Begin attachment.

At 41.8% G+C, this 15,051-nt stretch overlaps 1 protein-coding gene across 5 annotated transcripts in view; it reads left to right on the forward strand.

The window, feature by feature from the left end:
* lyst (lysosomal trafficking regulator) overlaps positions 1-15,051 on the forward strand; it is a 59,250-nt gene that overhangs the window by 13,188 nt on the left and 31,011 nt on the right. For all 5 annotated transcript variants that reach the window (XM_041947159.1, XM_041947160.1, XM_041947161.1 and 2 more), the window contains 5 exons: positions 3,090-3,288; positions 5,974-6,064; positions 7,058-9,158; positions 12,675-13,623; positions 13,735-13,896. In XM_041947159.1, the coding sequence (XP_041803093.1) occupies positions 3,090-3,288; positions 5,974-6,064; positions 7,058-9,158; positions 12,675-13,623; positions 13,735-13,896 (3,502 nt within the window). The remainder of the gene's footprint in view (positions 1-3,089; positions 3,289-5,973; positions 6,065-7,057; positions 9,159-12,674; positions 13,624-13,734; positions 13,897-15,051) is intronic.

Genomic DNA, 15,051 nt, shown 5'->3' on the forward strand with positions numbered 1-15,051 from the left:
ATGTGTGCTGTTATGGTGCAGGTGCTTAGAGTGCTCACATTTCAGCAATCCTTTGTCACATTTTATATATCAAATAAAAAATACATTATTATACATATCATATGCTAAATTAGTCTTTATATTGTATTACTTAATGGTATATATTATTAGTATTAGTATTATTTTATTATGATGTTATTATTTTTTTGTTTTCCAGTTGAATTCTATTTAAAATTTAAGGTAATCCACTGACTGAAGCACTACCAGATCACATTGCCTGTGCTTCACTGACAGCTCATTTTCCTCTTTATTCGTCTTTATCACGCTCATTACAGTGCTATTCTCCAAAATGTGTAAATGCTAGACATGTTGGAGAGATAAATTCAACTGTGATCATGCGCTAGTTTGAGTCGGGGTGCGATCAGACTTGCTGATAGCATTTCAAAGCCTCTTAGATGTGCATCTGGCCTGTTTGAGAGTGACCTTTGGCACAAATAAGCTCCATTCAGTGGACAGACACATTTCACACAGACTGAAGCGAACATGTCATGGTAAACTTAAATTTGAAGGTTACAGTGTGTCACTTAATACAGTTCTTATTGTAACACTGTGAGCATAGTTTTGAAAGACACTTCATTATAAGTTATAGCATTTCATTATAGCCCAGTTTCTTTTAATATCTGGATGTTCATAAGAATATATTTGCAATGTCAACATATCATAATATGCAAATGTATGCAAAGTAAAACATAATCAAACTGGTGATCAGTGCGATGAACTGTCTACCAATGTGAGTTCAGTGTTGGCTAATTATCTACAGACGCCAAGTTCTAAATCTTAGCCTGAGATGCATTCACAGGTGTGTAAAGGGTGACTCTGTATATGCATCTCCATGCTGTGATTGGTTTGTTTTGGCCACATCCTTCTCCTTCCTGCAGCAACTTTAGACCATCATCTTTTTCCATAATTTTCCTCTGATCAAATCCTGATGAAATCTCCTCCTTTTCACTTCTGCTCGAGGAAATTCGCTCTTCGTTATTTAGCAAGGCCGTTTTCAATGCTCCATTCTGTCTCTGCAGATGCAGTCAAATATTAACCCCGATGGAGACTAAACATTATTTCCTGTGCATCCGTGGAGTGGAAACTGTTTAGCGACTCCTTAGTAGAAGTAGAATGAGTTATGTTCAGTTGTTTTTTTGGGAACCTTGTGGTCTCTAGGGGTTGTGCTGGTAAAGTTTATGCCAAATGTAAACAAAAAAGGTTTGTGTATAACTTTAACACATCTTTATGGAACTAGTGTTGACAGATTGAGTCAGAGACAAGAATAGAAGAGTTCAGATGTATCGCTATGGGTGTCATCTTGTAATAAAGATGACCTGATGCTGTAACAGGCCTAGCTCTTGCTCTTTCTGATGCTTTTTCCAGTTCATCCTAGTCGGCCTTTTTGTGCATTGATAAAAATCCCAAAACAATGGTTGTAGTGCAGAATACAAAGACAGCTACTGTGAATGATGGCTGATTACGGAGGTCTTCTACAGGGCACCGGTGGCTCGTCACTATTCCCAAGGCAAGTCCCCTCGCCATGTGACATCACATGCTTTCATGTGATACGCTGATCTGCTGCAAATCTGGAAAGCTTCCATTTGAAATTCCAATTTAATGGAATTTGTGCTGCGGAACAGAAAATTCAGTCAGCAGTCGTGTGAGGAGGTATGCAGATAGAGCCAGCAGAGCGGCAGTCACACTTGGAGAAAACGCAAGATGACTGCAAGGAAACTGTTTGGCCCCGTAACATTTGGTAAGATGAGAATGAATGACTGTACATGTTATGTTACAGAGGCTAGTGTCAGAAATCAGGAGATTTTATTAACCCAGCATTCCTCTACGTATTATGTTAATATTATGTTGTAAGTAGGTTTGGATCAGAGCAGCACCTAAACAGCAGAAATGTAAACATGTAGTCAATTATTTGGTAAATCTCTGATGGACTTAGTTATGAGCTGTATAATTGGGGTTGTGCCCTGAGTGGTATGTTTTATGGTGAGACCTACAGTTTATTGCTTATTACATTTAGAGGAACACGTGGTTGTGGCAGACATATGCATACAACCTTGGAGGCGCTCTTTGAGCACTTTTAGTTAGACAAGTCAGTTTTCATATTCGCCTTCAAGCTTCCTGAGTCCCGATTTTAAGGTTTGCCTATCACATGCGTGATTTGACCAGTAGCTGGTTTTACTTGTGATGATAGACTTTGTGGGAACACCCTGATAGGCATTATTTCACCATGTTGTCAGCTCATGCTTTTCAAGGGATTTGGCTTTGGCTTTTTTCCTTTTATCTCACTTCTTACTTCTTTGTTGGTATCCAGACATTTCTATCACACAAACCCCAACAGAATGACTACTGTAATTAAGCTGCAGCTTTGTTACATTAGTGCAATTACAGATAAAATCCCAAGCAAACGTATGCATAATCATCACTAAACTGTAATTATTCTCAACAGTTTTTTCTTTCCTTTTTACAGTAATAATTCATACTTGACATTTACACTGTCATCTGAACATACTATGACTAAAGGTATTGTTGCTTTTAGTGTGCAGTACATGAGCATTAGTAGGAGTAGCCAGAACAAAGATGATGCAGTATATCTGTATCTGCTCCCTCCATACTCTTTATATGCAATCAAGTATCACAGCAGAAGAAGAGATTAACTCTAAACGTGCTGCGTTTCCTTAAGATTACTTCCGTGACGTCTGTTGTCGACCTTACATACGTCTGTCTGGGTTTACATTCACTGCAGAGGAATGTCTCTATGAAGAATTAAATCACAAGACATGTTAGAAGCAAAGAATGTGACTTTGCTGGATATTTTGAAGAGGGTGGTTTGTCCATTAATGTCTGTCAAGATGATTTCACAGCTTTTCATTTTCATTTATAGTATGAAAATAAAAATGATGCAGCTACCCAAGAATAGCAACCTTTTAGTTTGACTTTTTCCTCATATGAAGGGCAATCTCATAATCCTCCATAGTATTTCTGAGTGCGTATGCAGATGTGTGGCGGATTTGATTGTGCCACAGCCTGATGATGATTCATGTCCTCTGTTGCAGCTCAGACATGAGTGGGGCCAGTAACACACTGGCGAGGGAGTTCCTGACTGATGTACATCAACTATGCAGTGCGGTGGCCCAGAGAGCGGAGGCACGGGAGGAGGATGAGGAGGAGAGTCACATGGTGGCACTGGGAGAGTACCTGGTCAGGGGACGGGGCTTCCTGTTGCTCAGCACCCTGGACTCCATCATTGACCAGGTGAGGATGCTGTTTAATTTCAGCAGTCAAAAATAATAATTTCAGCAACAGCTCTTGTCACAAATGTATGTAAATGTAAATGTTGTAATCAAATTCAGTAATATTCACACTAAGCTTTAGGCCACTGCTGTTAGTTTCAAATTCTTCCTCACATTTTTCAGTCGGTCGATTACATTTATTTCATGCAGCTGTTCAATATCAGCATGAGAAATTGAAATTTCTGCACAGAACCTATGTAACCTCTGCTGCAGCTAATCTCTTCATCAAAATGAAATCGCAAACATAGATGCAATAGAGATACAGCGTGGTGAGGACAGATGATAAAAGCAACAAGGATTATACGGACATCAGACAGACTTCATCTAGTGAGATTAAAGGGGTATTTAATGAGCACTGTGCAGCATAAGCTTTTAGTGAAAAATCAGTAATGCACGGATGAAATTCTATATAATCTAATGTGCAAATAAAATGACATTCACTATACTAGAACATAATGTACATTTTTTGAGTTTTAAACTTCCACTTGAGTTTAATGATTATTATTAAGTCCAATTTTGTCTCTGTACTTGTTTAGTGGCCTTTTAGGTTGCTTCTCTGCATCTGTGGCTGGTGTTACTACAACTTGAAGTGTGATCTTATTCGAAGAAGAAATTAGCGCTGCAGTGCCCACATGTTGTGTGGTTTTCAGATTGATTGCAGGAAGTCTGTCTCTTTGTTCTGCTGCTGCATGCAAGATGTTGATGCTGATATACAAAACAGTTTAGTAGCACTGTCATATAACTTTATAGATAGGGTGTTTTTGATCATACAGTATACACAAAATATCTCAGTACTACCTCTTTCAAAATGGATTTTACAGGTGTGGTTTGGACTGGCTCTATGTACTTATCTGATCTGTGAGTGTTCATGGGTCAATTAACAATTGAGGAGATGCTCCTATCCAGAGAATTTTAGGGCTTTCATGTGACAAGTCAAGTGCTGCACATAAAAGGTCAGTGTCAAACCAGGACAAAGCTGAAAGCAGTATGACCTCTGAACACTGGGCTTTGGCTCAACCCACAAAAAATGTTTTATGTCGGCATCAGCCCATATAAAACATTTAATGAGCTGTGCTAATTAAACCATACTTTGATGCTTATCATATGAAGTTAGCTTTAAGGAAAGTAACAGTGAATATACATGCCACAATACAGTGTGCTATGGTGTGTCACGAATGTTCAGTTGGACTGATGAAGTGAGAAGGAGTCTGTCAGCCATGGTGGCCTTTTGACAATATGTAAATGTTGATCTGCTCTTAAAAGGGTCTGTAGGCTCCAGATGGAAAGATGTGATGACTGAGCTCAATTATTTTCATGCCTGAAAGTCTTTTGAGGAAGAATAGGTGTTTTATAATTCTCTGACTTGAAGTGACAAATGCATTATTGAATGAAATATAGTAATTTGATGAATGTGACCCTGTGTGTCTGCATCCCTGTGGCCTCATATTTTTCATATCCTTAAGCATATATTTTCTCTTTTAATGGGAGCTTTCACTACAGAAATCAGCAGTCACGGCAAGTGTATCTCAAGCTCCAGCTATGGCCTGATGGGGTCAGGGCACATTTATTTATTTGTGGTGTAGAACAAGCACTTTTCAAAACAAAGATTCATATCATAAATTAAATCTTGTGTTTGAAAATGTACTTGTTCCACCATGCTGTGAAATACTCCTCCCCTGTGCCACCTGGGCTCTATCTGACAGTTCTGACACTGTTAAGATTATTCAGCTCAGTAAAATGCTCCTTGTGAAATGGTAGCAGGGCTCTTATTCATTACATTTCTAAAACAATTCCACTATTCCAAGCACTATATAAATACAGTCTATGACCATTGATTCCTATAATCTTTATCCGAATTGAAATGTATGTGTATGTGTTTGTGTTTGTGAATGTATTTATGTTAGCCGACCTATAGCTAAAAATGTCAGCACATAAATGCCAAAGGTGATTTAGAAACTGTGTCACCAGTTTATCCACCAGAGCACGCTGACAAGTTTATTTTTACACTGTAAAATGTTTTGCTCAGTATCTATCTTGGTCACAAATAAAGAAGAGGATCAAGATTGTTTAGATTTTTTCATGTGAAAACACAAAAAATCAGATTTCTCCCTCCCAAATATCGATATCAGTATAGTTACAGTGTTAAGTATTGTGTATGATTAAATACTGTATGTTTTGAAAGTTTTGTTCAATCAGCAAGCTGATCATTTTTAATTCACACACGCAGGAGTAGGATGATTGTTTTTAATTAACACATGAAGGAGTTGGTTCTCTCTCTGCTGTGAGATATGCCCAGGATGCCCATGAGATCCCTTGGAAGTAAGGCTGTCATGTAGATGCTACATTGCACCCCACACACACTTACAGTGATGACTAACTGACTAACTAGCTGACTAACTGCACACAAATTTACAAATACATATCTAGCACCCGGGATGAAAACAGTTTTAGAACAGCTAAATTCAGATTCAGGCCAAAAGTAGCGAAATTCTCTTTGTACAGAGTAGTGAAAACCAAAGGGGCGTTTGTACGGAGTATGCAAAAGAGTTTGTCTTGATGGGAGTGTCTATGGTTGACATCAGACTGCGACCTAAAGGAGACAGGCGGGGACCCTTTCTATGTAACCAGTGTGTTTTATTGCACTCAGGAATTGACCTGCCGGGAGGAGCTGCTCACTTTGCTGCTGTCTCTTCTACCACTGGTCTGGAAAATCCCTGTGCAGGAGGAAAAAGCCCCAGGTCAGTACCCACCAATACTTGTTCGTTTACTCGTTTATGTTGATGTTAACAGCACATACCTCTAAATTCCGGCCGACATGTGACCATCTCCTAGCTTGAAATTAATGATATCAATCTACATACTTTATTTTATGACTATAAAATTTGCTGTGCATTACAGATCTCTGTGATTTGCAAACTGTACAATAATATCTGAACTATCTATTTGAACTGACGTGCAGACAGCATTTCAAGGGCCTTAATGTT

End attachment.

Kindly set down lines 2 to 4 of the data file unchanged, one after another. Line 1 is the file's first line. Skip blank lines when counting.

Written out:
The window, feature by feature from the left end:
* lyst (lysosomal trafficking regulator) overlaps positions 1-15,051 on the forward strand; it is a 59,250-nt gene that overhangs the window by 13,188 nt on the left and 31,011 nt on the right. For all 5 annotated transcript variants that reach the window (XM_041947159.1, XM_041947160.1, XM_041947161.1 and 2 more), the window contains 5 exons: positions 3,090-3,288; positions 5,974-6,064; positions 7,058-9,158; positions 12,675-13,623; positions 13,735-13,896. In XM_041947159.1, the coding sequence (XP_041803093.1) occupies positions 3,090-3,288; positions 5,974-6,064; positions 7,058-9,158; positions 12,675-13,623; positions 13,735-13,896 (3,502 nt within the window). The remainder of the gene's footprint in view (positions 1-3,089; positions 3,289-5,973; positions 6,065-7,057; positions 9,159-12,674; positions 13,624-13,734; positions 13,897-15,051) is intronic.

Genomic DNA, 15,051 nt, shown 5'->3' on the forward strand with positions numbered 1-15,051 from the left: